It’s been a while since I updated you on our infertility journey. Spring was a whirlwind I was happy to part with when summer made it’s appearance. After my attempted hydrosalpinx removal (more on that here), my surgeon and endocrinologist were on very different pages regarding the direction we should take with our treatments. Our surgeon felt it was not necessary to proceed with surgery again to remove the tube because he did not feel a hydrosalpinx existed, but rather just adhesions and abnormal anatomy. Our endocrinologist, however, felt we should have a specialist attempt to remove the tube because he very strongly felt there was a hydrosalpinx. We were torn and went back and forth with it for a while, but ultimately felt we should attempt removal again and if that was unsuccessful, we would then move forward with IVF. The good news is that we were able to have my tube successfully removed in June, but in the spring, I completed a round of IVF. I probably shouldn’t refer to it as a round because I did not have anything implanted, but I did have eggs retrieved, fertilized, and they are now frozen. So let me walk you through that leg of the journey and update you on where we are currently.
January through March was filled with doctors appointments and taking meds. After returning from our trip to Ethiopia, I was not menstruating, and we wanted to touch base with Shady Grove (fertility clinic) to figure out our steps moving forward. So after a few appointments and a “no menses panel,” a test to figure out why you’re not menstruating, my endocrinologist prescribed me cabergoline to start again to lower my prolactin levels, which in turn will allow me to menstruate/ovulate. Once I started ovulating, we scheduled another appointment and from there I received my calendar for IVF stimulation which would begin on March 9th by taking birth control pills.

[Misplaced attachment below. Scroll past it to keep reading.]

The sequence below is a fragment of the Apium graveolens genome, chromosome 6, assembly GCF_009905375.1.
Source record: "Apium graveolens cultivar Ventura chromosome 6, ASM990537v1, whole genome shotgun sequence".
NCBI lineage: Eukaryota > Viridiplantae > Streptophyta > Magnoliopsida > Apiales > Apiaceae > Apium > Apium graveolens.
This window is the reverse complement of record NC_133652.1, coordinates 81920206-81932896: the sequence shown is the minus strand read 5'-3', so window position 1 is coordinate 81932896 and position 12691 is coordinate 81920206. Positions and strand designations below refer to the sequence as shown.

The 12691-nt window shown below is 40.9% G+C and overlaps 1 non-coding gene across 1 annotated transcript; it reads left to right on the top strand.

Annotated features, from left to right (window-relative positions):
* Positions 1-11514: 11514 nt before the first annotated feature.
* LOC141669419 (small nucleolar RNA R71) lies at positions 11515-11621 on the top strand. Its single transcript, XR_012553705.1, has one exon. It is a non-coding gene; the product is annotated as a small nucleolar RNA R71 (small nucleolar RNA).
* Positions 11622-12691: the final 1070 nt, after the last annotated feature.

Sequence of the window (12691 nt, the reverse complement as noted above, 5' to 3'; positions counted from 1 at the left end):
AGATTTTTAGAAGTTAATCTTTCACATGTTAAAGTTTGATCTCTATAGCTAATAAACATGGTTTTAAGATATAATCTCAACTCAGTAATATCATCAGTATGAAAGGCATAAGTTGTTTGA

Once March rolled around, I had a mock embryo transfer and an HSG. A mock embryo transfer is exactly as it sounds, a synthetic in vitro fertilization, performed as a way to increase IVF success rates. An HSG, otherwise referred to as a hysterosalpingogram, is performed to assess the structure and health of Fallopian tubes. The HSG continued to show what appeared to be a hydrosalpinx, but this would not negatively impact the steps required for egg retrieval. My endocrinologist therefore encouraged us to move forward with the initial steps of IVF and to retrieve eggs, revisiting the issue after egg retrieval.
Finally, on April 1st-Easter Sunday, we started IVF stims. This was quite a day. It started with Easter celebrations at our house with family and friends, and ended with Brian giving me my first IVF injections and us holding each other laughing and crying for the rest of the night. If you’ve experienced IVF or any sort of fertility treatments (or are married/in a relationship with someone who has) requiring hormone pills or injections, you know how trying this process can be. You get worked up with anticipation and anxiety, nerves and fear collide, eventually coming to a breaking point because you’ve been holding it together for so long. Tears are warranted and completely necessary for you and your spouses well being and sanity!
Things got easier after that first night and eventually I was giving myself injections! If you asked me in March if I’d be giving myself shots, the answer would be hell no! I did not think I was capable. Heck, I didn’t know if I’d be able to handle the shots with Brian injecting them without passing out. After a few days of giving myself injections, I was a pro and my numbers were looking fabulous! When you start IVF stims, you go in for bloodwork and ultrasounds every other day, then when they really kick in, every day. The goal is lots of growing follicles and I was on the right track. I had my routine down and honestly (although this will probably sound weird), I looked forward to it. It was one thing I had complete control over despite so many uncertainties in our lives at that time. It brought me solace because I knew I was doing something right.